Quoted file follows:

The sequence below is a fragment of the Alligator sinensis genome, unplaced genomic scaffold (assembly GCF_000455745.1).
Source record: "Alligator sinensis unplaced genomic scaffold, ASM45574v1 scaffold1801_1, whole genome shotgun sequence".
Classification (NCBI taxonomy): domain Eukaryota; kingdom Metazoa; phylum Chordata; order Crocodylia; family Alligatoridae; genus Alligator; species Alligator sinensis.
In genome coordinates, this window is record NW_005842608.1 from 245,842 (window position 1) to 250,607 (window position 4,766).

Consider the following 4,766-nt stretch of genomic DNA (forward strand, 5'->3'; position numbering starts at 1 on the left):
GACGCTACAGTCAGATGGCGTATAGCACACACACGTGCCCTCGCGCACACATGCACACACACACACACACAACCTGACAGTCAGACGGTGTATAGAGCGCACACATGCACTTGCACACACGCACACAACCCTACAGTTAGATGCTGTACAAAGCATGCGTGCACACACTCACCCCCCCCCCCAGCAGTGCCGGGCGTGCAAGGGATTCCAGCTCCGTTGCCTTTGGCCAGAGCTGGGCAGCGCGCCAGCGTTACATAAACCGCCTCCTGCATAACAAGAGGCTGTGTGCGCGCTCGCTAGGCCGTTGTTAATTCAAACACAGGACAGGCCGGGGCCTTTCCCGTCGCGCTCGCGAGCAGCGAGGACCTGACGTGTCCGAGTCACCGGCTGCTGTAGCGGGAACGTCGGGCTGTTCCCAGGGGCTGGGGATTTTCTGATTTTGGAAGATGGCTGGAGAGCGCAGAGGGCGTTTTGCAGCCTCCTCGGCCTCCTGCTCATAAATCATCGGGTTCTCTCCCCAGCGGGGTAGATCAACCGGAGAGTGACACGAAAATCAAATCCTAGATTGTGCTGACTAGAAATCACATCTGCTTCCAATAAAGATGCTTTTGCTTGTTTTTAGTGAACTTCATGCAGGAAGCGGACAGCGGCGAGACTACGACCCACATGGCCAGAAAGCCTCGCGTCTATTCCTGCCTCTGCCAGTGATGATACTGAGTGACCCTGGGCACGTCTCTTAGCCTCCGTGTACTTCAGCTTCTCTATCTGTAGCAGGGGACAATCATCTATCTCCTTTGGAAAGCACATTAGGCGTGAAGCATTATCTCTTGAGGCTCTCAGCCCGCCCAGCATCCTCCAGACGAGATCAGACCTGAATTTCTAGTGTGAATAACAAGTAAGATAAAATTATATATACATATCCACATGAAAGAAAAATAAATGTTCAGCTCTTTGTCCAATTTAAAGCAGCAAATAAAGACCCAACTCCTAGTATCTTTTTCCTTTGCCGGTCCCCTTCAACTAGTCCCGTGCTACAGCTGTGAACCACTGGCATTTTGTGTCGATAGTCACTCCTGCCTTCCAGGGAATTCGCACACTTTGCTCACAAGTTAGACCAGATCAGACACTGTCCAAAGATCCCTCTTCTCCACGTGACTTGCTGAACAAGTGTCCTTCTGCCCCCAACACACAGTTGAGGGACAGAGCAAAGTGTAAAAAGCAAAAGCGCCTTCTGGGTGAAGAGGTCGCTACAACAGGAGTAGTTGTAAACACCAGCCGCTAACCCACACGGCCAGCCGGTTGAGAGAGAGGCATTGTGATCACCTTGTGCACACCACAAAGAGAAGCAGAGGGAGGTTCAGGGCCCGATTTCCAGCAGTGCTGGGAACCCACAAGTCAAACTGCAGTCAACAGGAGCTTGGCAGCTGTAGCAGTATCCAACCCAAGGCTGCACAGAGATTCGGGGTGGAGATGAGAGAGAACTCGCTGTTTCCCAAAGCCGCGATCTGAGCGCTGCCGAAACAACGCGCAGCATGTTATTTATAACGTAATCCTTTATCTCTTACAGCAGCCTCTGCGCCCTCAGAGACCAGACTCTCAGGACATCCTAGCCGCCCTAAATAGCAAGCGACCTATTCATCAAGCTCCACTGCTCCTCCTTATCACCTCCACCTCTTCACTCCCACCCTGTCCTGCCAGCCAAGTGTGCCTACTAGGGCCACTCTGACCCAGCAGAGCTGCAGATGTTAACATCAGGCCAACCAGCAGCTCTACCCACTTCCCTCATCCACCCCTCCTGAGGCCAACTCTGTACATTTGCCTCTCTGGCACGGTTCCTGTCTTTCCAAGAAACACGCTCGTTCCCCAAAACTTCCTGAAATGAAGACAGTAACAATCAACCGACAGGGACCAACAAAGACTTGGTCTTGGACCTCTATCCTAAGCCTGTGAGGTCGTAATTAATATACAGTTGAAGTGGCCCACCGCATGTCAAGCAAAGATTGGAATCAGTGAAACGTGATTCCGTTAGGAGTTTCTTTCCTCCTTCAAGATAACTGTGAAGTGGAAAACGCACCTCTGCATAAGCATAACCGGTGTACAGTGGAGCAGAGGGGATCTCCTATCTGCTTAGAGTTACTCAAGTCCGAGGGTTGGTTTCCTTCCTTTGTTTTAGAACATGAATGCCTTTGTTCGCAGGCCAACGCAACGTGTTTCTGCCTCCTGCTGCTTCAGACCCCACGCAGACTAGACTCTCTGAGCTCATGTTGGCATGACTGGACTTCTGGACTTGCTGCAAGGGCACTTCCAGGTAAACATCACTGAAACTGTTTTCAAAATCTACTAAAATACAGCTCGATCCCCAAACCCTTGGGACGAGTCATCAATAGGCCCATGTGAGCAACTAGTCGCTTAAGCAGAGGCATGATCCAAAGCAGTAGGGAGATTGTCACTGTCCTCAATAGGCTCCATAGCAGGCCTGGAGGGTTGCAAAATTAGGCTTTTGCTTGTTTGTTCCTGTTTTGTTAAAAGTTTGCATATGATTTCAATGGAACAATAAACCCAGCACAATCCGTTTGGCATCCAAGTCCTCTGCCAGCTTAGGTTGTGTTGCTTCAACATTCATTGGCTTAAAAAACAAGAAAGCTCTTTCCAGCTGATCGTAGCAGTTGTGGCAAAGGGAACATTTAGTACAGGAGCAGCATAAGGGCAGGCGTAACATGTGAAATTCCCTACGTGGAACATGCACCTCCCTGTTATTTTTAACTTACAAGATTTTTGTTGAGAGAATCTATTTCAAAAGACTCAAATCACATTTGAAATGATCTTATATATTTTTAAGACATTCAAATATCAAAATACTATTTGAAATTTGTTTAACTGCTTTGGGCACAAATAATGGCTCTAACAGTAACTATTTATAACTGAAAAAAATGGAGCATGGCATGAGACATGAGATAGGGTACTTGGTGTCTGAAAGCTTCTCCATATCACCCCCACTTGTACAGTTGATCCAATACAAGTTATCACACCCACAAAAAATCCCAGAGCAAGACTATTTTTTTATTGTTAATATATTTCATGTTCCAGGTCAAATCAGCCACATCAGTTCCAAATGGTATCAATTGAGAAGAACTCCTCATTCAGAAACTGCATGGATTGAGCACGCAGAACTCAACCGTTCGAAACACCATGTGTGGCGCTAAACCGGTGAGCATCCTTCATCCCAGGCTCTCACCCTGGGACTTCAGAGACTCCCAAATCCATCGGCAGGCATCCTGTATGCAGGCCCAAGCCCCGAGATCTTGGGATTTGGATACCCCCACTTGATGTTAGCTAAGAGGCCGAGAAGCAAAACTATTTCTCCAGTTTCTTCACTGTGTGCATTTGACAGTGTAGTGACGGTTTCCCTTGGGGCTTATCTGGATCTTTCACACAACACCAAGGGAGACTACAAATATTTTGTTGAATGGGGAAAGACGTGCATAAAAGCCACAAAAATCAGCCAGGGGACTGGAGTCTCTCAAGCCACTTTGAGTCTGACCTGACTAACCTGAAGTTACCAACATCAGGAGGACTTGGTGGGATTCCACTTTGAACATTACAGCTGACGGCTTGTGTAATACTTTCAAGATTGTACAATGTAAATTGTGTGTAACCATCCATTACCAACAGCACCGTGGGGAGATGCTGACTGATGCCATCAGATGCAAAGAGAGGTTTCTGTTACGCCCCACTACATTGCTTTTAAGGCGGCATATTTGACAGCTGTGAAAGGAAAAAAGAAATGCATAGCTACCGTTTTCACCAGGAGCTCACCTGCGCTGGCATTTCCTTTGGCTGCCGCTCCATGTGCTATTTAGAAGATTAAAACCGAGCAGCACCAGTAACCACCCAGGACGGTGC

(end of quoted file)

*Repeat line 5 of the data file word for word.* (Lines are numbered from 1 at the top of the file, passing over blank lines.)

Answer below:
Consider the following 4,766-nt stretch of genomic DNA (forward strand, 5'->3'; position numbering starts at 1 on the left):